This week we're taking a closer look at Powell's Pick of the Month An American Sunrise by Joy Harjo.
Joy Harjo is our new U.S. Poet Laureate and I'm so excited! Her poems never fail to make me gasp, they are always so perfectly truthful and beautiful, painful and real. This collection weaves between the past and present of both her tribe and her personal experiences and is once again gasp-worthy. — Leah C.
All this past, distressing week, it’s been an unexpected jolt of joy to remember that our current U.S. Poet Laureate is Joy Harjo. Even now, when so much bigotry is being sanctioned or tolerated or passively renounced by America’s leaders, the official poet of the United States is a Native woman (Muscogee Creek Nation) whose work is inspired by First Nation history and traditions, and rooted in social justice and feminism. If Washington is a swamp, Harjo’s appointment is like chancing upon a field of marsh marigold; it’s an encouraging reminder that not everything in our capital needs to be drained.
Native American Heritage Month
November is National Native American Heritage Month and in honor of this nation’s first people and their rich history, we are featuring books by Indigenous authors.
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In her new poetry collection, An American Sunrise
, Harjo’s subject is the 19th-century forced exile of the Mvskoke people from their homeland east of the Mississippi to the Oklahoma Territory. The poems, which are dazzling in their mix of mourning and fierce seizing of joy, are interspersed with brief accounts of Harjo’s family history and attendant moments in American history. Harjo frequently expresses her uneasiness with this project, concerned that dragging the ghosts of the past into the present will only further instill a sense of exile and alienation, as in “Exile of Memory”: “Do not return, / We were warned by one who knows things / You will only upset the dead....And then what, you with your words / In the enemy’s language, / Do you know how to make a peaceful road / Through human memory?” Writing from what she, in the poem "A Refuge in the Smallest of Places," calls “the timeless room of lost poetry” Harjo makes the case that her work, though painful, is a necessary act not just of commemoration but activism for this generation’s exiles, making their way north into a place where “demons” come “with ropes and cages / To take my children from me and imprison us.”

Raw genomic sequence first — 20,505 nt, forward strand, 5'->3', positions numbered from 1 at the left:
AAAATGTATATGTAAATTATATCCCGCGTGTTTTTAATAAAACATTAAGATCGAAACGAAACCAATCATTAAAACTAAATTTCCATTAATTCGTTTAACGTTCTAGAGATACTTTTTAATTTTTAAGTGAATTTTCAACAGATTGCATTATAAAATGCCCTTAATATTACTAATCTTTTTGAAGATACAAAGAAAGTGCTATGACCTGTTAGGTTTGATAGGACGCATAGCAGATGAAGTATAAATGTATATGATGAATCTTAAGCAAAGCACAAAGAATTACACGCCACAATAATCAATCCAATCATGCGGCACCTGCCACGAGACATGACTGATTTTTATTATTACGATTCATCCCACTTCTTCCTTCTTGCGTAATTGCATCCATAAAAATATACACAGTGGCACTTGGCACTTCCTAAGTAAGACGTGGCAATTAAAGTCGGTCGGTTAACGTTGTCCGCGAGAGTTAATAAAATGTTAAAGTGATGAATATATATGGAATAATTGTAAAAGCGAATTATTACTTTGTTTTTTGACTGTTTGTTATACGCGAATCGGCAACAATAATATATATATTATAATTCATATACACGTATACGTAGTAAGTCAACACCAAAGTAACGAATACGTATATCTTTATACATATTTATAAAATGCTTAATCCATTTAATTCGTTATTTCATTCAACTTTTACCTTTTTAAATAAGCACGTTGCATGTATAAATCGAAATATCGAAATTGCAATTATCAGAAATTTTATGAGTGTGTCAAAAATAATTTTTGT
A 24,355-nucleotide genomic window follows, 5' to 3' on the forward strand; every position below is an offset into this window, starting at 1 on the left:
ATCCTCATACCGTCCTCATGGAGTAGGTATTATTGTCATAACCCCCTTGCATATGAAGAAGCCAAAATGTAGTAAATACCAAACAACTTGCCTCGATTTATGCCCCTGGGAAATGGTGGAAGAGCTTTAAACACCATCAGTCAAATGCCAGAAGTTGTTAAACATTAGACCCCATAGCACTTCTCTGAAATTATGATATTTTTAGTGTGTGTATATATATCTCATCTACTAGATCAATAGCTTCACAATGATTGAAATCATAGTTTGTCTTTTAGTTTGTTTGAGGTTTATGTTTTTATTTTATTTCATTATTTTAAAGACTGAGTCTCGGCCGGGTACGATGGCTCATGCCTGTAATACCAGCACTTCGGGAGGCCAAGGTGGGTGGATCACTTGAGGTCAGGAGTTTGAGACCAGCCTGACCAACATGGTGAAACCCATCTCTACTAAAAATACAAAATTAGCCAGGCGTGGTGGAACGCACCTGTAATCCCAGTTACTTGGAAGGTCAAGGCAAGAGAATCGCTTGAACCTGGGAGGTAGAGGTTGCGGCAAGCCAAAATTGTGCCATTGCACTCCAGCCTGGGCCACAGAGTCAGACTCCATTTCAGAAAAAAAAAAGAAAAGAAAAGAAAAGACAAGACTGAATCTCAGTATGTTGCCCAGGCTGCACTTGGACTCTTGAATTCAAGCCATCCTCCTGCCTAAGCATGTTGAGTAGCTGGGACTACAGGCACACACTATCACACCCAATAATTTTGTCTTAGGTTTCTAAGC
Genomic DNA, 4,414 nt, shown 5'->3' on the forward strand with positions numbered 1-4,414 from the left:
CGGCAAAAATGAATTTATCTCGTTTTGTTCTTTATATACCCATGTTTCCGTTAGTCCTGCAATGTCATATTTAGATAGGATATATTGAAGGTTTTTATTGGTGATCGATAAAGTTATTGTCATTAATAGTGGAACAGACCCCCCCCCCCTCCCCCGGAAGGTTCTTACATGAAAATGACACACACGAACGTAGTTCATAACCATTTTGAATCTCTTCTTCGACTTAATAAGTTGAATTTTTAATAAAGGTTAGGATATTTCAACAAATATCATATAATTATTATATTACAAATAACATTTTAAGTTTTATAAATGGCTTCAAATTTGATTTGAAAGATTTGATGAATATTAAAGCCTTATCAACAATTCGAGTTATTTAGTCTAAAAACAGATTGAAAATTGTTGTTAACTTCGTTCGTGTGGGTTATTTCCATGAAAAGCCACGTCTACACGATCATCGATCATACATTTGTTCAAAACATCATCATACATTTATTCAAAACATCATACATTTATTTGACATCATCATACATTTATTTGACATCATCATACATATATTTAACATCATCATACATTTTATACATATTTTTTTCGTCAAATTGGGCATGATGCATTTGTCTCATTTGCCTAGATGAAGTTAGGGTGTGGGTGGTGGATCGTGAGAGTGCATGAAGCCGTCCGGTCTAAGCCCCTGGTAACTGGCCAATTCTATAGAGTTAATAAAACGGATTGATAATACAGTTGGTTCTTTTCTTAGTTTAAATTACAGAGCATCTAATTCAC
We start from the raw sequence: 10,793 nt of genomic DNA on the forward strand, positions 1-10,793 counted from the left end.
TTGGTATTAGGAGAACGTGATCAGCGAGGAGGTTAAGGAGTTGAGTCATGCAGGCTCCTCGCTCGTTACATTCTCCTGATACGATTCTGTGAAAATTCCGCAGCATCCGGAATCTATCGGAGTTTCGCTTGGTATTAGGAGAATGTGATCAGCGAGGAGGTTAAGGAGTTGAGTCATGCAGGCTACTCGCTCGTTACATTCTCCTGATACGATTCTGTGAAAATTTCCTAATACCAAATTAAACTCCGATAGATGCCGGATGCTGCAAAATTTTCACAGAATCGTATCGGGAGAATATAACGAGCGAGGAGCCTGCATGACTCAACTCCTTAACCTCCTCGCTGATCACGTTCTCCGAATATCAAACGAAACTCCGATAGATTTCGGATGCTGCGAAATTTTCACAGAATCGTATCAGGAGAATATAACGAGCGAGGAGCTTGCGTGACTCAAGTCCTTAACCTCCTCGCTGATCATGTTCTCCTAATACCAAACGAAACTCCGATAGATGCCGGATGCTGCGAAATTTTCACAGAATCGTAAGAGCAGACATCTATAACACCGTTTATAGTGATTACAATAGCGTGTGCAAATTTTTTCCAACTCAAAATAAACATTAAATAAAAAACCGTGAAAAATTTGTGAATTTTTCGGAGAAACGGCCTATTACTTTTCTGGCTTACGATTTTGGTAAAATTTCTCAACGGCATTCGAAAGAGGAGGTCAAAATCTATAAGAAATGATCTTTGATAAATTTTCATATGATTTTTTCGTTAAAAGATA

Though the poems often invoke the pain of exile and genocide, they are also deeply concerned with the speaker’s positive relationships to nature, artistic expression, romantic love, and motherhood. In the sweet “My Man’s Feet,” the lover celebrates: “They are heroic roots / You cannot mistake them / For any other six-foot walker / I could find them in a sea of feet / A planet or universe of feet.” Likewise, the theme of generations is a frequent source of joy and hope, as in “Seven Generations”: “Beneath a sky thrown open / to the need of stars / To know themselves against the dark....we dance the weave of joy and tears / All night we’re lit with the sunrise of forever / Just ahead of us, through the trees / One generation after the other.”
It’s impossible to read Harjo’s furious and mournful poems of loss without your heart aching. But is likewise impossible to read her poems of resistance, persistence, and — from a non-Native reader’s perspective — radical empathy for nature without sharing Harjo’s belief that there is a hard but sure road through memory to a more equitable place.
Bless us, these lands, said the rememberer. These lands aren’t our / lands. These lands aren’t your lands. We are this land.
And the blessing began a graceful moving through the grasses of time, from the beginning, to the circling around place of time, always moving, always
Check out the rest of our Picks of the Month here